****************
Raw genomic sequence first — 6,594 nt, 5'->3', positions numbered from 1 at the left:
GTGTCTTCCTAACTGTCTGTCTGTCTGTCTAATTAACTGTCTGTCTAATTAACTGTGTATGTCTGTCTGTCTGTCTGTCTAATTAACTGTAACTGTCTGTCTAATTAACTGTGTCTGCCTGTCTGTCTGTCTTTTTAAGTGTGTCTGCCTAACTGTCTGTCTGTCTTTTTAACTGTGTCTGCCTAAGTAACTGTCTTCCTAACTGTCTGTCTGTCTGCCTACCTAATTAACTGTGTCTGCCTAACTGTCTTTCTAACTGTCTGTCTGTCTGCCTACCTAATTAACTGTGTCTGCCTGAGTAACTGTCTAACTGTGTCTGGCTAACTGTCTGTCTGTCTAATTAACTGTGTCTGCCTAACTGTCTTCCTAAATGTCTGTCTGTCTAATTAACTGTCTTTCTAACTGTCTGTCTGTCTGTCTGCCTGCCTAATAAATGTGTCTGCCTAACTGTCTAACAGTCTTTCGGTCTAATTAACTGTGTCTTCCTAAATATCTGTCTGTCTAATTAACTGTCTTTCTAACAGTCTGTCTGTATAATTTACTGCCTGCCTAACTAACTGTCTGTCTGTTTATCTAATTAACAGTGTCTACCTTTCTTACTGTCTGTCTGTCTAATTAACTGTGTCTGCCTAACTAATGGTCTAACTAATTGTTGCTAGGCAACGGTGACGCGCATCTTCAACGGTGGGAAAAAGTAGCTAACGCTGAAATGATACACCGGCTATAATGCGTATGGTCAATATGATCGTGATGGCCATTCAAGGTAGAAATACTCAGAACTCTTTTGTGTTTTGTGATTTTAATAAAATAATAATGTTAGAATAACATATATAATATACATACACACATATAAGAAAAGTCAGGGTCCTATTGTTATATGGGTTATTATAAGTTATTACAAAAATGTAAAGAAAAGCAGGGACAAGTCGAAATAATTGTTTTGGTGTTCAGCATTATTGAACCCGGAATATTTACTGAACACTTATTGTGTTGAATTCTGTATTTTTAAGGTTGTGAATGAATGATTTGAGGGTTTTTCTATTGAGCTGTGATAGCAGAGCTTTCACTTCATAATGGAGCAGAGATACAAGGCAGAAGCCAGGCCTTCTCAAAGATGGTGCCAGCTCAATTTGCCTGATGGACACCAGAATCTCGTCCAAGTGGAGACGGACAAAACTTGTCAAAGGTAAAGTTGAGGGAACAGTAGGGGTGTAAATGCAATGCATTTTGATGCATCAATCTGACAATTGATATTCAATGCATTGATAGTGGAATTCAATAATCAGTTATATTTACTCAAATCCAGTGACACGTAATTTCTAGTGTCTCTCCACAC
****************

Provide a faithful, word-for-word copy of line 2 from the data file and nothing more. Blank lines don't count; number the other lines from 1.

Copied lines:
GTGTCTTCCTAACTGTCTGTCTGTCTGTCTAATTAACTGTCTGTCTAATTAACTGTGTATGTCTGTCTGTCTGTCTGTCTAATTAACTGTAACTGTCTGTCTAATTAACTGTGTCTGCCTGTCTGTCTGTCTTTTTAAGTGTGTCTGCCTAACTGTCTGTCTGTCTTTTTAACTGTGTCTGCCTAAGTAACTGTCTTCCTAACTGTCTGTCTGTCTGCCTACCTAATTAACTGTGTCTGCCTAACTGTCTTTCTAACTGTCTGTCTGTCTGCCTACCTAATTAACTGTGTCTGCCTGAGTAACTGTCTAACTGTGTCTGGCTAACTGTCTGTCTGTCTAATTAACTGTGTCTGCCTAACTGTCTTCCTAAATGTCTGTCTGTCTAATTAACTGTCTTTCTAACTGTCTGTCTGTCTGTCTGCCTGCCTAATAAATGTGTCTGCCTAACTGTCTAACAGTCTTTCGGTCTAATTAACTGTGTCTTCCTAAATATCTGTCTGTCTAATTAACTGTCTTTCTAACAGTCTGTCTGTATAATTTACTGCCTGCCTAACTAACTGTCTGTCTGTTTATCTAATTAACAGTGTCTACCTTTCTTACTGTCTGTCTGTCTAATTAACTGTGTCTGCCTAACTAATGGTCTAACTAATTGTTGCTAGGCAACGGTGACGCGCATCTTCAACGGTGGGAAAAAGTAGCTAACGCTGAAATGATACACCGGCTATAATGCGTATGGTCAATATGATCGTGATGGCCATTCAAGGTAGAAATACTCAGAACTCTTTTGTGTTTTGTGATTTTAATAAAATAATAATGTTAGAATAACATATATAATATACATACACACATATAAGAAAAGTCAGGGTCCTATTGTTATATGGGTTATTATAAGTTATTACAAAAATGTAAAGAAAAGCAGGGACAAGTCGAAATAATTGTTTTGGTGTTCAGCATTATTGAACCCGGAATATTTACTGAACACTTATTGTGTTGAATTCTGTATTTTTAAGGTTGTGAATGAATGATTTGAGGGTTTTTCTATTGAGCTGTGATAGCAGAGCTTTCACTTCATAATGGAGCAGAGATACAAGGCAGAAGCCAGGCCTTCTCAAAGATGGTGCCAGCTCAATTTGCCTGATGGACACCAGAATCTCGTCCAAGTGGAGACGGACAAAACTTGTCAAAGGTAAAGTTGAGGGAACAGTAGGGGTGTAAATGCAATGCATTTTGATGCATCAATCTGACAATTGATATTCAATGCATTGATAGTGGAATTCAATAATCAGTTATATTTACTCAAATCCAGTGACACGTAATTTCTAGTGTCTCTCCACAC